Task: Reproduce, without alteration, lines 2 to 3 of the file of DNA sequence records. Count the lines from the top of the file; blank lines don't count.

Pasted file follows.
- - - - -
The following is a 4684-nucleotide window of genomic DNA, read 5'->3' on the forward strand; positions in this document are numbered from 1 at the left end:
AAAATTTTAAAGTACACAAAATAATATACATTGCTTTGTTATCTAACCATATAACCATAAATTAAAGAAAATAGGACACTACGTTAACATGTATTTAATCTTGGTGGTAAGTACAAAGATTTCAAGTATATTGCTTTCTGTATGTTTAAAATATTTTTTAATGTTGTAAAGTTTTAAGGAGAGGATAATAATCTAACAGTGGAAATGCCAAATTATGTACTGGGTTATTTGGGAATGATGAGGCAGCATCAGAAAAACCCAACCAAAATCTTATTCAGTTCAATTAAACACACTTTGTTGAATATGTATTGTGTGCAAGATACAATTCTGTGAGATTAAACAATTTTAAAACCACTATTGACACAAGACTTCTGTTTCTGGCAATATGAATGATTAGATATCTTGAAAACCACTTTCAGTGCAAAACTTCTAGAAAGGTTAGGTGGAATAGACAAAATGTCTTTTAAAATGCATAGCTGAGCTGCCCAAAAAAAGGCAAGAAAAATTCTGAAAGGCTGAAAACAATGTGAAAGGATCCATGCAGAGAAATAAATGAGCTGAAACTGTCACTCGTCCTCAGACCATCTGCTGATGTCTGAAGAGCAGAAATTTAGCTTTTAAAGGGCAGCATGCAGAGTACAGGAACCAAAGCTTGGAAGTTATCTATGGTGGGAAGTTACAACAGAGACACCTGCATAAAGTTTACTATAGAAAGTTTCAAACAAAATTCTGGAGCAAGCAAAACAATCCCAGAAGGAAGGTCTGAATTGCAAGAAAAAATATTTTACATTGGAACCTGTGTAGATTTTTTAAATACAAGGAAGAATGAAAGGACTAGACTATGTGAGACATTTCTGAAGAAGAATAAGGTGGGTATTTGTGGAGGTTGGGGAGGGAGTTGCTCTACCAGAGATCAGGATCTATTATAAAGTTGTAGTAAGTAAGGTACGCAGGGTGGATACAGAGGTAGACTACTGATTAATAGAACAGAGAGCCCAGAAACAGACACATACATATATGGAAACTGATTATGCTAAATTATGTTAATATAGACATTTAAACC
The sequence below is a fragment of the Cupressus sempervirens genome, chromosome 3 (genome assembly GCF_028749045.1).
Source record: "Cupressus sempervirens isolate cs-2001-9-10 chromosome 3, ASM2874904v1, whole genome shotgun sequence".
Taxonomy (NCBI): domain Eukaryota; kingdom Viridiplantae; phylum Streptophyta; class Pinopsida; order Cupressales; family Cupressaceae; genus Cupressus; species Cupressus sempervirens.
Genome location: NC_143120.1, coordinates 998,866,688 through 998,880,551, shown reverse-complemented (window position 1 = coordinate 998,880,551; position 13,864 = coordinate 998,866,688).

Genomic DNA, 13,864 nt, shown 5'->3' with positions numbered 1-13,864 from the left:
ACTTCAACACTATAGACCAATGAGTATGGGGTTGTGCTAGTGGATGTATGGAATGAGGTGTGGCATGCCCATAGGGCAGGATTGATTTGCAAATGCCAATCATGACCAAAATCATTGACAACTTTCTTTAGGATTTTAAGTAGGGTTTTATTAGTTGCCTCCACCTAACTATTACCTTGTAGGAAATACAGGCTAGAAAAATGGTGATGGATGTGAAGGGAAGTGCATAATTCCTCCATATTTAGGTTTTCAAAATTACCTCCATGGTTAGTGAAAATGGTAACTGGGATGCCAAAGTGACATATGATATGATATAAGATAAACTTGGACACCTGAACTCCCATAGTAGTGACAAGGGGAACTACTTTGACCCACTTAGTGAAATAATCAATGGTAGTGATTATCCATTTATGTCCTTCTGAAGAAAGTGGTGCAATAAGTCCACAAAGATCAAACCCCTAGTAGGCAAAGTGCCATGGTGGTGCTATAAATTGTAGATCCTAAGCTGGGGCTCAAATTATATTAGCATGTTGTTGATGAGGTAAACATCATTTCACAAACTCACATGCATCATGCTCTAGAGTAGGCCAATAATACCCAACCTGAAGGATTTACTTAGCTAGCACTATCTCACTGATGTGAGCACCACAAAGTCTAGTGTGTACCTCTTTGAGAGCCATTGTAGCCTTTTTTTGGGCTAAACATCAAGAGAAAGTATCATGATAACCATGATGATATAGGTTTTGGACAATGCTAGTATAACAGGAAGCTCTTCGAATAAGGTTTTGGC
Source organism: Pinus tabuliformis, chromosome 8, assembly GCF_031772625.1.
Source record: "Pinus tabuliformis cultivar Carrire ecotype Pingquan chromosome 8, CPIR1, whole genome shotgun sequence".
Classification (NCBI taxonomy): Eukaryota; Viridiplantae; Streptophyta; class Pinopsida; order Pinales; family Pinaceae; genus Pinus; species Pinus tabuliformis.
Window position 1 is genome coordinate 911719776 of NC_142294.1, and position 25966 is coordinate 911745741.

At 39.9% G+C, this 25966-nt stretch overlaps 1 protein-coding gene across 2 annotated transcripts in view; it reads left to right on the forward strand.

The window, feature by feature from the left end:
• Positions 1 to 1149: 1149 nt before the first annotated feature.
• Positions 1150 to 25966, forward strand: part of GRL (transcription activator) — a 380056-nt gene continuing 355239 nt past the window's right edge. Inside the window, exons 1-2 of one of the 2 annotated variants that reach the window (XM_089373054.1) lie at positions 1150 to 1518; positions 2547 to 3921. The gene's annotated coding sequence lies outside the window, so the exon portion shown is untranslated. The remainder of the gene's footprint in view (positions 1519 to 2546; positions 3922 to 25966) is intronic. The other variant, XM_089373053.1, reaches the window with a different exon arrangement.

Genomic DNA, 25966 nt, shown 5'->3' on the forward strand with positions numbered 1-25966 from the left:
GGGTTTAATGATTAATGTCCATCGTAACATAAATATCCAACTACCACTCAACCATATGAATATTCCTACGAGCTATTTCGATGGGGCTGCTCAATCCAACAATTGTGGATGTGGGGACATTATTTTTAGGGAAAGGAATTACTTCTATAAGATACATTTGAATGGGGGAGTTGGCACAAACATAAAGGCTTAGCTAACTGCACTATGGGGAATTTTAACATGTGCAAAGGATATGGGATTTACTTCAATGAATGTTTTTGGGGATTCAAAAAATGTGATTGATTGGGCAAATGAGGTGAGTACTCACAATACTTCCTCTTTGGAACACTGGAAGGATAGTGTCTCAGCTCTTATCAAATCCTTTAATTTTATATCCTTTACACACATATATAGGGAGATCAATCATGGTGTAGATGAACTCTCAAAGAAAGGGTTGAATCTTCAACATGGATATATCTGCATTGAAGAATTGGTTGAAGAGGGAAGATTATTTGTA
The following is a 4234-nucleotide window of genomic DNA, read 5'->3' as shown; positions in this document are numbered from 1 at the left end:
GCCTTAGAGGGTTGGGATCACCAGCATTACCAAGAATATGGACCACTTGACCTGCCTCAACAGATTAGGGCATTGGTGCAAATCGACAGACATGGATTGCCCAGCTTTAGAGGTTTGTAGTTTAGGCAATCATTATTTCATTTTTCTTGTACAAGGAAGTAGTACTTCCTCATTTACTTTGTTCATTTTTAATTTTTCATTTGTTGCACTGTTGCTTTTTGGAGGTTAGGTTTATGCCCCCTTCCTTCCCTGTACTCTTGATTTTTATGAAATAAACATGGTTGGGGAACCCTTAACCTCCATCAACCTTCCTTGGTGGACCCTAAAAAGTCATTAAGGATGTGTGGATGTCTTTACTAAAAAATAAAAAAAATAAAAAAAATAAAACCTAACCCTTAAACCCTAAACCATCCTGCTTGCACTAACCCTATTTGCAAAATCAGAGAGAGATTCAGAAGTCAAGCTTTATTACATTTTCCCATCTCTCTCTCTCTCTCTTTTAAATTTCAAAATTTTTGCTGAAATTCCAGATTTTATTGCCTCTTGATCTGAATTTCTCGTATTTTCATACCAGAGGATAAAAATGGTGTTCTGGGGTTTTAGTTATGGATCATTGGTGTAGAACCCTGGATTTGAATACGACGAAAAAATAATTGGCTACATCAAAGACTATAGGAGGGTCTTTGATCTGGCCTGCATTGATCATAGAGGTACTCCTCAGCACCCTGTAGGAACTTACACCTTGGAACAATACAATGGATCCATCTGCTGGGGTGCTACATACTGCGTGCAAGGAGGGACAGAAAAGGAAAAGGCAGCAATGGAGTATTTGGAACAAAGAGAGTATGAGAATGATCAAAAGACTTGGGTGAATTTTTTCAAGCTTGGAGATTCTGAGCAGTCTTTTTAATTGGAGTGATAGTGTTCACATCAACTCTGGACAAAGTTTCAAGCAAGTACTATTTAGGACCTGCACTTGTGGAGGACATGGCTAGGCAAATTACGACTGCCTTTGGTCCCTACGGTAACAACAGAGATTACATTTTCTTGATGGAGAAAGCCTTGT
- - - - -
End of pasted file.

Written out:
AAAATTTTAAAGTACACAAAATAATATACATTGCTTTGTTATCTAACCATATAACCATAAATTAAAGAAAATAGGACACTACGTTAACATGTATTTAATCTTGGTGGTAAGTACAAAGATTTCAAGTATATTGCTTTCTGTATGTTTAAAATATTTTTTAATGTTGTAAAGTTTTAAGGAGAGGATAATAATCTAACAGTGGAAATGCCAAATTATGTACTGGGTTATTTGGGAATGATGAGGCAGCATCAGAAAAACCCAACCAAAATCTTATTCAGTTCAATTAAACACACTTTGTTGAATATGTATTGTGTGCAAGATACAATTCTGTGAGATTAAACAATTTTAAAACCACTATTGACACAAGACTTCTGTTTCTGGCAATATGAATGATTAGATATCTTGAAAACCACTTTCAGTGCAAAACTTCTAGAAAGGTTAGGTGGAATAGACAAAATGTCTTTTAAAATGCATAGCTGAGCTGCCCAAAAAAAGGCAAGAAAAATTCTGAAAGGCTGAAAACAATGTGAAAGGATCCATGCAGAGAAATAAATGAGCTGAAACTGTCACTCGTCCTCAGACCATCTGCTGATGTCTGAAGAGCAGAAATTTAGCTTTTAAAGGGCAGCATGCAGAGTACAGGAACCAAAGCTTGGAAGTTATCTATGGTGGGAAGTTACAACAGAGACACCTGCATAAAGTTTACTATAGAAAGTTTCAAACAAAATTCTGGAGCAAGCAAAACAATCCCAGAAGGAAGGTCTGAATTGCAAGAAAAAATATTTTACATTGGAACCTGTGTAGATTTTTTAAATACAAGGAAGAATGAAAGGACTAGACTATGTGAGACATTTCTGAAGAAGAATAAGGTGGGTATTTGTGGAGGTTGGGGAGGGAGTTGCTCTACCAGAGATCAGGATCTATTATAAAGTTGTAGTAAGTAAGGTACGCAGGGTGGATACAGAGGTAGACTACTGATTAATAGAACAGAGAGCCCAGAAACAGACACATACATATATGGAAACTGATTATGCTAAATTATGTTAATATAGACATTTAAACC
The sequence below is a fragment of the Cupressus sempervirens genome, chromosome 3 (genome assembly GCF_028749045.1).